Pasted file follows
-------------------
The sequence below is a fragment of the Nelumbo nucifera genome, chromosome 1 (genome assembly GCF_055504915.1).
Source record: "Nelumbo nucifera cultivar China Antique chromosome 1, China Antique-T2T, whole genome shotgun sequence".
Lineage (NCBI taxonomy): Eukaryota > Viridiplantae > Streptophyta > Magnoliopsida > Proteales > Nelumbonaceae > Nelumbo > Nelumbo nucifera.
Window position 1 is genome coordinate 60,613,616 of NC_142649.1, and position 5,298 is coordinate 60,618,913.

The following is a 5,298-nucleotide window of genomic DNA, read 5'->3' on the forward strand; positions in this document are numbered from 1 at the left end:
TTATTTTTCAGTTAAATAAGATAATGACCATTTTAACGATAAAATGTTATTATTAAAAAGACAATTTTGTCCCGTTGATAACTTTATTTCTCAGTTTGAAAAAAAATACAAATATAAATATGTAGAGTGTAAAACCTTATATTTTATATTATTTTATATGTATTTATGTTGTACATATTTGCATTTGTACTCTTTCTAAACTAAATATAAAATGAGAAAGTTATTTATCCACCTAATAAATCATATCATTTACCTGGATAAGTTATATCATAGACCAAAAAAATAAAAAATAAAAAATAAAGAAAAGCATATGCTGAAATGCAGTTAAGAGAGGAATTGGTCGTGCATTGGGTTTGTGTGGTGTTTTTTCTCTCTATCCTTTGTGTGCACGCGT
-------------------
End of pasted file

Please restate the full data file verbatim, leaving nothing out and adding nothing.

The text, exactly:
The sequence below is a fragment of the Nelumbo nucifera genome, chromosome 1 (genome assembly GCF_055504915.1).
Source record: "Nelumbo nucifera cultivar China Antique chromosome 1, China Antique-T2T, whole genome shotgun sequence".
Lineage (NCBI taxonomy): Eukaryota > Viridiplantae > Streptophyta > Magnoliopsida > Proteales > Nelumbonaceae > Nelumbo > Nelumbo nucifera.
Window position 1 is genome coordinate 60,613,616 of NC_142649.1, and position 5,298 is coordinate 60,618,913.

The following is a 5,298-nucleotide window of genomic DNA, read 5'->3' on the forward strand; positions in this document are numbered from 1 at the left end:
TTATTTTTCAGTTAAATAAGATAATGACCATTTTAACGATAAAATGTTATTATTAAAAAGACAATTTTGTCCCGTTGATAACTTTATTTCTCAGTTTGAAAAAAAATACAAATATAAATATGTAGAGTGTAAAACCTTATATTTTATATTATTTTATATGTATTTATGTTGTACATATTTGCATTTGTACTCTTTCTAAACTAAATATAAAATGAGAAAGTTATTTATCCACCTAATAAATCATATCATTTACCTGGATAAGTTATATCATAGACCAAAAAAATAAAAAATAAAAAATAAAGAAAAGCATATGCTGAAATGCAGTTAAGAGAGGAATTGGTCGTGCATTGGGTTTGTGTGGTGTTTTTTCTCTCTATCCTTTGTGTGCACGCGT